4

I'm trying to achieve something very trivial: Get a list of elements, and then do something with the innerText of each element.

const tweets = await page.$$('.tweet');

From what I can tell, this returns a nodelist, just like the document.querySelectorAll() method in the browser.

How do I just loop over it and get what I need? I tried various stuff, like:

[...tweets].forEach(tweet => {
  console.log(tweet.innerText)
});
  • before trying forEach, did you tried for loop, like for(var i = 0; i< tweet.length; i++){ console.log(tweet[i].innerText)} – Akhil Aravind Oct 16 '18 at 3:50
13

page.$$():

You can use a combination of elementHandle.getProperty() and jsHandle.jsonValue() to obtain the innerText from an ElementHandle obtained with page.$$():

const tweets = await page.$$('.tweet');

for (let i = 0; i < tweets.length; i++) {
  const tweet = await (await tweets[i].getProperty('innerText')).jsonValue();
  console.log(tweet);
}

If you are set on using the forEach() method, you can wrap the loop in a promise:

const tweets = await page.$$('.tweet');

await new Promise((resolve, reject) => {
  tweets.forEach(async (tweet, i) => {
    tweet = await (await tweet.getProperty('innerText')).jsonValue();
    console.log(tweet);
    if (i === tweets.length - 1) {
      resolve();
    }
  });
});

page.evaluate():

Alternatively, you can skip using page.$$() entirely, and use page.evaluate():

const tweets = await page.evaluate(() => Array.from(document.getElementsByClassName('tweet'), e => e.innerText));

tweets.forEach(tweet => {
  console.log(tweet);
});
  • 4
    I really like the last example. I wasn't even aware of the Array.from() method. – i.brod Oct 16 '18 at 11:04
  • Does exist any possibility to get rid of 'for' loop and use some array transformation to build array of innerText values for sample with page$$? – algot Apr 15 at 22:48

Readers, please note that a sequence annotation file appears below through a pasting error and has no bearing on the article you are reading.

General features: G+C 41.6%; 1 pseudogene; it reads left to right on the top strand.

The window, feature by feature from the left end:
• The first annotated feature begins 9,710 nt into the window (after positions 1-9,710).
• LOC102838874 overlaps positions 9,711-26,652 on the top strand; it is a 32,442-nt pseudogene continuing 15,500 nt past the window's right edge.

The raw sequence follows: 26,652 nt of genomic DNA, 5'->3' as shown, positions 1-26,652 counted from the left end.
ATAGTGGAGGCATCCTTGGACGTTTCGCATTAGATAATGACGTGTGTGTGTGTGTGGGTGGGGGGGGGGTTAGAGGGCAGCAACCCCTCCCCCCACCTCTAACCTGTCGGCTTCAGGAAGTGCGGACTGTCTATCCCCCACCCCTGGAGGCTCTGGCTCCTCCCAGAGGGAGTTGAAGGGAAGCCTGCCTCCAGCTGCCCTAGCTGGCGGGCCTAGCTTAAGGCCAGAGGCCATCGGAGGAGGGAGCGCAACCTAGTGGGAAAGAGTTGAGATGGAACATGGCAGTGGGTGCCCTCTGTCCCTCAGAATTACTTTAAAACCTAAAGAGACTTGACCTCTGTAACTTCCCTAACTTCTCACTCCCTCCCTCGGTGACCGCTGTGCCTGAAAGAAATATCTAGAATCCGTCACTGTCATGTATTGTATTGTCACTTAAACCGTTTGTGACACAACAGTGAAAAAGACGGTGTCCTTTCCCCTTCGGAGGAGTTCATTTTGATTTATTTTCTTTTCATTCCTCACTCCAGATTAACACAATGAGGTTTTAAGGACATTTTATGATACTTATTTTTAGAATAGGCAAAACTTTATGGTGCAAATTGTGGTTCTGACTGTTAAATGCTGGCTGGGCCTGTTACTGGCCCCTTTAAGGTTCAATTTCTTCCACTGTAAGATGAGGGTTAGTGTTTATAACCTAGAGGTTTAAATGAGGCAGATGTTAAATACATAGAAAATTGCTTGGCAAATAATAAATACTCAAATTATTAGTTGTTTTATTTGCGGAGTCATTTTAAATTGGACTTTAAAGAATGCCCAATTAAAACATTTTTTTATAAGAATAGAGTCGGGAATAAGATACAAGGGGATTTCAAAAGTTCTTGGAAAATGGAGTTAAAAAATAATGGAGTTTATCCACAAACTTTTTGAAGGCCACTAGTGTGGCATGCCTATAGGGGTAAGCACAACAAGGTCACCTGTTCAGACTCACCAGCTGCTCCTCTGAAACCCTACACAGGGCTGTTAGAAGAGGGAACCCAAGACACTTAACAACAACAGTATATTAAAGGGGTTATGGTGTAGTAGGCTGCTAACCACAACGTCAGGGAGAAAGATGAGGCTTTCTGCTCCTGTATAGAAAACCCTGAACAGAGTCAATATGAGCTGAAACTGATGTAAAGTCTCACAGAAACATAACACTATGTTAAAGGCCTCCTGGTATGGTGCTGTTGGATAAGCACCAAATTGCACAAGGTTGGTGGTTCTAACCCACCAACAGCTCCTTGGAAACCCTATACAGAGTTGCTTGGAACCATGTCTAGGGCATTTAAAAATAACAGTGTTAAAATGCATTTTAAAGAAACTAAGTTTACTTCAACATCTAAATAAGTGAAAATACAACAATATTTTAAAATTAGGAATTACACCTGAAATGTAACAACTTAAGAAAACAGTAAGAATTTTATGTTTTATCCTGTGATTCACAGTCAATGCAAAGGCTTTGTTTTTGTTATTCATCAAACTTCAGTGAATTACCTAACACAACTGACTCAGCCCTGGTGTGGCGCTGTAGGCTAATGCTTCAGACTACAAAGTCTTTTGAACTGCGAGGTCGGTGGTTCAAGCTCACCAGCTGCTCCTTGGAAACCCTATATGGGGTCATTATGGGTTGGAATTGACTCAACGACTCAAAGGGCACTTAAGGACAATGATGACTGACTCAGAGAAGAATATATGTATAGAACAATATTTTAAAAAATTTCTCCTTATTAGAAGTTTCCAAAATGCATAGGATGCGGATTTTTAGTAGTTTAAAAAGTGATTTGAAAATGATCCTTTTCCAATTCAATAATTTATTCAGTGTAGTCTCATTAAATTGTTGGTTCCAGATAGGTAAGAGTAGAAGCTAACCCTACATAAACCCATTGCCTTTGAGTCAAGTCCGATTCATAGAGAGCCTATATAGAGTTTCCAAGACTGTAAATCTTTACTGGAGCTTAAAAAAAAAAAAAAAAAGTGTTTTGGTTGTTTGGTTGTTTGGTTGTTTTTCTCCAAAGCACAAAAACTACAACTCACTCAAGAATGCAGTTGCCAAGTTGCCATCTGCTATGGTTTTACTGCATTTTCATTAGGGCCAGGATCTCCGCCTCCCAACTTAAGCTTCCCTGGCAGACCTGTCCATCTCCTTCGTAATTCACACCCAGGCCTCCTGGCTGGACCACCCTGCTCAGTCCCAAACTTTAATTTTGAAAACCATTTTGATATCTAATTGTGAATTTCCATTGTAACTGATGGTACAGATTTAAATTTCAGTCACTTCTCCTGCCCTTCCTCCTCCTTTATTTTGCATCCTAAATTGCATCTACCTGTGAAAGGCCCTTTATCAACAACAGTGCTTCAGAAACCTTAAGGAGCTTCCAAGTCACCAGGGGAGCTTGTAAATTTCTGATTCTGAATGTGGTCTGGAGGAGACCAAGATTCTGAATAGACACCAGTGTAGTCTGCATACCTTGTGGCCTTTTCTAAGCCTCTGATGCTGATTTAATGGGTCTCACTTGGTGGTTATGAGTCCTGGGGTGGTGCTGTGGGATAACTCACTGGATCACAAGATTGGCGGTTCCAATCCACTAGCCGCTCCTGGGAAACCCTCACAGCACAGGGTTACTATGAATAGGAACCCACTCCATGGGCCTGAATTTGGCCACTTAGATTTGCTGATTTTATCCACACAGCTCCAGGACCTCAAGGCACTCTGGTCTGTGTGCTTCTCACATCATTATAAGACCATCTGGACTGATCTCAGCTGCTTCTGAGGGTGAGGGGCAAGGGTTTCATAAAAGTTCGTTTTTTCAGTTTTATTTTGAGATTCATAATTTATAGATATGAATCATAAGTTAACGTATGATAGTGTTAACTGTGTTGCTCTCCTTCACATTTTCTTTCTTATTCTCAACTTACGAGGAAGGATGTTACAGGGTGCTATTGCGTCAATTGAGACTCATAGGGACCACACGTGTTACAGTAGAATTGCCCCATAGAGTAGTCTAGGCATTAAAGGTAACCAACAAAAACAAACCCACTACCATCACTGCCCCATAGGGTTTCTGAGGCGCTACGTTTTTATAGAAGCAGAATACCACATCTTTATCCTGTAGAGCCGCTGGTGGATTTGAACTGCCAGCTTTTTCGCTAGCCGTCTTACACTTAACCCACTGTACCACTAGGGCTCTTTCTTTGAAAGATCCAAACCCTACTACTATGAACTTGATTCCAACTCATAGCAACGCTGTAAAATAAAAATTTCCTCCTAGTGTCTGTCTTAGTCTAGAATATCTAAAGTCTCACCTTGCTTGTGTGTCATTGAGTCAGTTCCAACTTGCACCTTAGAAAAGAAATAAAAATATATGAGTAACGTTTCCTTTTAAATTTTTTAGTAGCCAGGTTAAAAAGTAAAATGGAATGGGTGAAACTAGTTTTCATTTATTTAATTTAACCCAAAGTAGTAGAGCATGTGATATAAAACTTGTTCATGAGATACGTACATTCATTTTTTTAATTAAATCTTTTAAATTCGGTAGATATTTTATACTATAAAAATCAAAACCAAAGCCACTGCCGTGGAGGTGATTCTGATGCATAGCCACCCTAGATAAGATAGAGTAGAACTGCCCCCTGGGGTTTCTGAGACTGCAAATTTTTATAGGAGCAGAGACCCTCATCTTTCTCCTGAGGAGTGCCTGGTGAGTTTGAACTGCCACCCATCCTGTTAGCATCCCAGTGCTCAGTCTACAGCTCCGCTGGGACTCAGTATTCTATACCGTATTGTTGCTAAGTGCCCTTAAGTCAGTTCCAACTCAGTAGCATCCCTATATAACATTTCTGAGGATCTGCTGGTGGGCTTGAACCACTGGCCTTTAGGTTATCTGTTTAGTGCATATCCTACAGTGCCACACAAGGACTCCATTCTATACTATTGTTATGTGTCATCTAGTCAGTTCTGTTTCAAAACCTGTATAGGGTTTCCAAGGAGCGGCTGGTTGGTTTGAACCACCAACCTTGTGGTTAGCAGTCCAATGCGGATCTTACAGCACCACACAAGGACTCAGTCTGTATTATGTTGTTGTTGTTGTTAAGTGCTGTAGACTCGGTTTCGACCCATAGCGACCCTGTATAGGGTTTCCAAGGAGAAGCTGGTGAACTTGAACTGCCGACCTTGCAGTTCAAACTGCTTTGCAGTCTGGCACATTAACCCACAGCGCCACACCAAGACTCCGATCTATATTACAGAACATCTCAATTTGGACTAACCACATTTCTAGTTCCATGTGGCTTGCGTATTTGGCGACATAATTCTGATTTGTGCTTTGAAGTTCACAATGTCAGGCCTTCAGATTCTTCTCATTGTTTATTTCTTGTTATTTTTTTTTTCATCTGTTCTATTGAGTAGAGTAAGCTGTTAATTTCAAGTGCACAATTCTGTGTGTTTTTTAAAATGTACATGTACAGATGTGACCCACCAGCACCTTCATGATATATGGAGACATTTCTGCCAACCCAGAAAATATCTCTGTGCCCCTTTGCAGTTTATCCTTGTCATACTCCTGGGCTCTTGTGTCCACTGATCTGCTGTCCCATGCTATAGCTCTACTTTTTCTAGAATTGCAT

• +1 been using arrays for ages.. never knew about Array.from! so much better than writing Array.prototype.slice.call! – 4UmNinja Oct 14 at 1:07
7

According to puppeteer docs here, $$ Does not return a nodelist, instead it returns a Promise of Array of ElementHandle. It's way different then a NodeList.

There are several ways to solve the problem.

1. Using built-in function for loops called page.$$eval

This method runs Array.from(document.querySelectorAll(selector)) within the page and passes it as the first argument to pageFunction.

So to get innerText is like following,

// Find all .tweet, and return innerText for each element, in a array.
const tweets = await page.$$eval('.tweet', element => element.innerText);

2. Pass the elementHandle to the page.evaluate

Whatever you get from await page.$$('.tweet') is an array of elementHandle. If you console, it will say JShandle or ElementHandle depending on the type.

Forget the hard explanation, it's easier to demonstrate.

// let's just call them tweetHandle 
const tweetHandles = await page.$$('.tweet');

// loop thru all handles
for(const tweethandle of tweetHandles){

   // pass the single handle below
   const singleTweet = await page.evaluate(el => el.innerText, tweethandle)

   // do whatever you want with the data
   console.log(singleTweet) 
}

Of course there are multiple ways to solve this problem, Grant Miller also answered few of them in the other answer.

  • Yes, i did more or less what u demonstrated in the second example. Boy does Puppeteer seem overly complicated...I truly wonder how come its mechanics are so different to what we're used to in the browser. I mean, isn't it just a "virtual browser"? – i.brod Oct 16 '18 at 11:08
  • 1
    It is a browser, but the thing is, telling a human to use a browser is a lot different than telling a computer. :D I thought I put the simplest example available for your problem. Sigh. – Md. Abu Taher Oct 16 '18 at 12:00

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